This is, of course, a bad scenario. It is unlikely that all fifty states would demand payment from a vendor. The states would have to become aware of that brand being imported into their state before they would likely make such a demand, and even so, is it enforceable if another state demands that you pay them a fee just because someone carried your product across state lines?

Also, what's to say that a particular state can't raise the rates or file you in a higher market-share tier in order to pressure you out of the business. If I was a vendor in another state, and Oregon DEQ contacted me, I would be tempted to simply disable shipping to Oregon on my website, and place a warning label on my packaging saying that the product may not be imported into Oregon by the original owner--that's right! Used and refurbished equipment is exempt from the program.

Here's the bad part of the law: Oregon is shooting itself in the foot because it is trying to force manufacturers around the world to comply with its fees, which could reduce the choice that customers living in Oregon have on what they may purchase. Someone will have to set up a company just across the border that will purchase a new computer for you from a non-compliant manufacturer, then resell it to you as used equipment.

Frankly, I shouldn't have to pay fees to any other states, and other companies shouldn't have to pay fees to my state. No taxation without representation! If the states want to have purchasers pay fees because they purchased a computer or monitor, then the state should include this on the tax forms for their own residents.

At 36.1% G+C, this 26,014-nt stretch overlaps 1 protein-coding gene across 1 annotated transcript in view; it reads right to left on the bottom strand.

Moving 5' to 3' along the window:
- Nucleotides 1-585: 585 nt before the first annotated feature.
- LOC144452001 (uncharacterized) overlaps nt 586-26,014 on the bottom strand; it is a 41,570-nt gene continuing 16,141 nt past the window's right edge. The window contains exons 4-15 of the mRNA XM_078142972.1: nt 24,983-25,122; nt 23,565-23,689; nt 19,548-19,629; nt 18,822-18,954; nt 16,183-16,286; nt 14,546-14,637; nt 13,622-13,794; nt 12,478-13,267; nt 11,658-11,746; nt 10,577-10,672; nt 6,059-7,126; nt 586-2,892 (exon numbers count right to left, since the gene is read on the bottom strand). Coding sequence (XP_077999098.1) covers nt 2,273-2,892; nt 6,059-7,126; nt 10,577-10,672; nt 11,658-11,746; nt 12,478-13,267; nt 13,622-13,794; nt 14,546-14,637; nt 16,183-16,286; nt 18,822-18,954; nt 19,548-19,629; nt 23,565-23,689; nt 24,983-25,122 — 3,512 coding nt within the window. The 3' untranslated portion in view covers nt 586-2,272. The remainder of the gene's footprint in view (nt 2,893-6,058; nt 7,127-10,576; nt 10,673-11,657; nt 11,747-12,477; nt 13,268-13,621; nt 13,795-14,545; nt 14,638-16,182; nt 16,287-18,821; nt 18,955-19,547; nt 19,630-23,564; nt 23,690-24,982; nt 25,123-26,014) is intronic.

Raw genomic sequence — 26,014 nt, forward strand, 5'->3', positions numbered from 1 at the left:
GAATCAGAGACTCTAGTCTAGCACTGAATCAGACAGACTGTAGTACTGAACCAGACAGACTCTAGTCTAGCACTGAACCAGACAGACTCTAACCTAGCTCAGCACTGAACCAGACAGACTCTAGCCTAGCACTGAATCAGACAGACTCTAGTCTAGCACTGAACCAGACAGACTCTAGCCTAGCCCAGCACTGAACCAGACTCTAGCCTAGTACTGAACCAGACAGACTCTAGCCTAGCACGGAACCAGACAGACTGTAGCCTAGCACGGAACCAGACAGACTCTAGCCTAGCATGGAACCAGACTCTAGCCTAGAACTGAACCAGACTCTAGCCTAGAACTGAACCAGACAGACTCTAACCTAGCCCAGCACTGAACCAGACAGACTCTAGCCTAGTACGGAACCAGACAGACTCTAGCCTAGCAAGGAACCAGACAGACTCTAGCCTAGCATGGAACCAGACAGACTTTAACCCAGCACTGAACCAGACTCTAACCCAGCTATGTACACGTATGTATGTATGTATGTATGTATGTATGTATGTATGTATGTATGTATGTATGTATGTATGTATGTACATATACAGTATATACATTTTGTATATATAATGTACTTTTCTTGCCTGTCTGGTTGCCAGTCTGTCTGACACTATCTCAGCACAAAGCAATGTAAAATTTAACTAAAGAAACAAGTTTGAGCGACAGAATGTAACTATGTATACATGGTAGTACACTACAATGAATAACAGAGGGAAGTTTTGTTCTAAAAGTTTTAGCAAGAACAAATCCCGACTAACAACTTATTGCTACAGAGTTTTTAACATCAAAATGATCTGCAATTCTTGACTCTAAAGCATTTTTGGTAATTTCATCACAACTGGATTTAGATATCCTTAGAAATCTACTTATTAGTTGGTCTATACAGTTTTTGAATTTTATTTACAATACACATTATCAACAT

Now, from the retailer point of view. Other than my purchasing options being limited by a list of brands put out by DEQ, which is quite disturbing, I also notice that I had the choice of using the three lines shown above on my receipts, or including one of the other printed materials of which there is a wide variety. The problem? All the materials are in color, and the section on logos specifically says that if you need alternate format logos including B&W that you must contact DEQ manually to request it. Why would a recycle program require me to print in color? They must want me to recycle my cyan and yellow toner cartridges on my laser printer more often. Well, I opted for the three lines instead to conserve toner, and to avoid showing the logo of this program which I detest.

Think about how much time and money is wasted handling all the extra paperwork, calculating annual market share reports, and certifying manufacturers. This process needs to stop.

If you too find this law to be over-reaching and limiting of your freedom, or believe that it does not serve the interests of recycling or caring for the environment, please contact your state senators and let them know that the flaws of this program need to be exposed so that action may begin to correct it and implement proper recycling legislation in its place.